downward trajectory

Rocket Internet Posts Half Billion Euro Loss

Rocket Internet Reuters
It's been a roller-coaster ride for Rocket Internet. Picture Source: Reuters.

Rocket Internet’s investors cannot be happy. The e-commerce company’s financials have not improved, in fact, they have gotten much worse. In 2016, the online startup incubator posted a €565 million ($598 million) loss before tax and interest. That’s twice as much red ink as in the previous year.

Rocket Internet’s executives are doing their best to put on a brave face for shareholders. Chief Financial Officer Peter Kimpel said on Tuesday that despite trouble at the holding company, Rocket Internet’s individual startups are actually well on their way to profitability.

“When our portfolio companies generate good results, that will be reflected in Rocket Internet over the long term,” Mr. Kimpel said.

In other words, Rocket Internet is telling investors to hold out just a bit longer – the company is the verge of turning the corner. Key investors, however, are done waiting and have already started to jump ship.

The biggest hit came from the Global Fashion Group, an e-commerce fashion company that focuses on emerging markets. Its valuation was slashed by two-thirds to €1 billion after a funding round last year.

But even in the case of GFG, Rocket Internet is not admitting any mistakes. Mr. Kimpel said the write-down had nothing to do with GFG’s performance and chalked it off instead to a difficult market environment.

To soften the news of the loss, Rocket Internet’s leadership pointed to a select group of five startups that managed to boost revenues from €1.7 billion to €2.2 billion and reduce losses by €234 million to €360 million.

“In 2016, our select companies made more progress on the road to profitability and at the same time boosted revenues,” said Oliver Samwer, Rocket Internet’s chief executive. The company is also seeking to move outside its comfort zone and tap markets other than retail, such as logistics.

The new startup Instafreight, for example, matches truckers who have excess capacity with businesses that need to ship cargo – an Uber for freight transport. It’s a potentially lucrative market. By 2020, an estimated 3.7 million tons will be transported across Germany, 70 percent of it by truck.

In other words, Rocket Internet is telling investors to hold out just a bit longer – the company is the verge of turning the corner and still has a few cards up its sleeve. Key investors, however, are done waiting and have already started to jump ship.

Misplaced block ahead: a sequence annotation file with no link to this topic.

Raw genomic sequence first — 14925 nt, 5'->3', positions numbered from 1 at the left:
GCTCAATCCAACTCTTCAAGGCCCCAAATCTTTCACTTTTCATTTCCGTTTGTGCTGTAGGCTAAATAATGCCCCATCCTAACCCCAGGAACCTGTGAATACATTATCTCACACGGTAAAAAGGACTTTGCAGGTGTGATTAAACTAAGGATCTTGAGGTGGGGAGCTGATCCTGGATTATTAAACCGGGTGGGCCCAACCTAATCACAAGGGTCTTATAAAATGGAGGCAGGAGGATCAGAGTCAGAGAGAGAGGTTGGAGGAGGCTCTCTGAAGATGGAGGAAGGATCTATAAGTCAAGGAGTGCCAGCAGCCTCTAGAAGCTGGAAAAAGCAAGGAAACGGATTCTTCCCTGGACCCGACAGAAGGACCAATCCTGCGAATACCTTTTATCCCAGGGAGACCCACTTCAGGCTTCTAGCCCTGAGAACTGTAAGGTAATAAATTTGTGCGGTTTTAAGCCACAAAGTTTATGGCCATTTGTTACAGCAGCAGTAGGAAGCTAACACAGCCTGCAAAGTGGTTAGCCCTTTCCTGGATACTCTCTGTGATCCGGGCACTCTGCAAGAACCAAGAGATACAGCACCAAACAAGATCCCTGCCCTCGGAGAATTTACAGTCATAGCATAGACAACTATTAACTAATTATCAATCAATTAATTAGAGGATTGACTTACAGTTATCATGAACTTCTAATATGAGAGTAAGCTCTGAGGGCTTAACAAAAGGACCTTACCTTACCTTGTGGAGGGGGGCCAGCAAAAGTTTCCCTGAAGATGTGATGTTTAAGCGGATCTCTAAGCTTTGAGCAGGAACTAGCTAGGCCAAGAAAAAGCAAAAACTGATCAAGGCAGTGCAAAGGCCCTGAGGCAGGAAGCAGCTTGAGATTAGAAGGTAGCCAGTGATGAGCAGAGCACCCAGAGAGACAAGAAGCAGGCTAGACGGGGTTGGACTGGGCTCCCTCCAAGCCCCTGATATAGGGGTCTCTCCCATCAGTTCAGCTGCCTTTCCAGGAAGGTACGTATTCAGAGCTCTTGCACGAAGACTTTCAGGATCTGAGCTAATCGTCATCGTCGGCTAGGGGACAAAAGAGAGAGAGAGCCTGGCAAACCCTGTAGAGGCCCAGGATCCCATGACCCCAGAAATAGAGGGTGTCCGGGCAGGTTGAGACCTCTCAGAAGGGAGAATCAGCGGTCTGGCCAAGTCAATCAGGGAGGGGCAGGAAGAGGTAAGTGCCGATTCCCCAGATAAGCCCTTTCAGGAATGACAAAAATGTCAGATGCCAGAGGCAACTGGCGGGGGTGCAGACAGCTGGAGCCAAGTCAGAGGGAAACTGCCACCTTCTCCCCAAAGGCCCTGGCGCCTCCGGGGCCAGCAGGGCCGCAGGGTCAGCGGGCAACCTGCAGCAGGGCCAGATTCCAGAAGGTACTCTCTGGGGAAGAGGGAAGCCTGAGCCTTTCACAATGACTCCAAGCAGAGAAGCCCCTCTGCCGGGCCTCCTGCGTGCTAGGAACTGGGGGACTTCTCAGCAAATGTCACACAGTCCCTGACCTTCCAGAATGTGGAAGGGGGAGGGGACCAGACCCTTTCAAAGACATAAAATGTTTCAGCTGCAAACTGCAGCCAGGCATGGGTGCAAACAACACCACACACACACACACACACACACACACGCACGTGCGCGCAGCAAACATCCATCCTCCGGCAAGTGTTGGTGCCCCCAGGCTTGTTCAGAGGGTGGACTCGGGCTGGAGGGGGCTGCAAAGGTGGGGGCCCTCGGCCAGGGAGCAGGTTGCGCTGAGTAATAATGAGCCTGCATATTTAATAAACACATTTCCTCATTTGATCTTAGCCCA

Rocket Internet, however, has turned out to be a one-hit wonder. Investors have been waiting in vain for another initial public offering ever since Zalando’s success.

In February, the Swedish investment firm Kinnevik sold half of its stake in Rocket Internet, a major blow to the e-commerce company. The Swedish investors were among Rocket Internet’s largest shareholders, second only to the Samwer family, the company’s founders.

It’s been a tough fall from grace for Oliver Samwer, Rocket Internet’s chief executive. In 2014, Mr. Samwer won bragging rights when he defied the critics and floated the startup Zalando, which brought in €600 million and went on to become Europe’s largest online fashion retailer.

Rocket Internet, however, has turned out to be a one-hit wonder. Investors have been waiting in vain for another initial public offering ever since Zalando’s success.

Rocket Internet’s meal-kit startup Hello Fresh had planned a flotation, but was forced to call off its IPO due to a lack of interest. Investors scoffed at Hello Fresh’s valuation of €2 billion as too high for a company that continues to suffer millions in losses.

The pizza-delivery service Delivery Hero might draw more interest with its plans for an initial public offering this year. Rocket Internet owns a 40-percent stake in the startup, which boosted its revenues 80 percent to €297 million in 2016.

Delivery Hero will present its complete results for 2016 on Wednesday. They are expected to be negative, like most of Rocket Internet’s startups these days.

Miriam Schröder is based in Berlin and covers the city’s start-up scene. m.schroeder@handelsblatt.com

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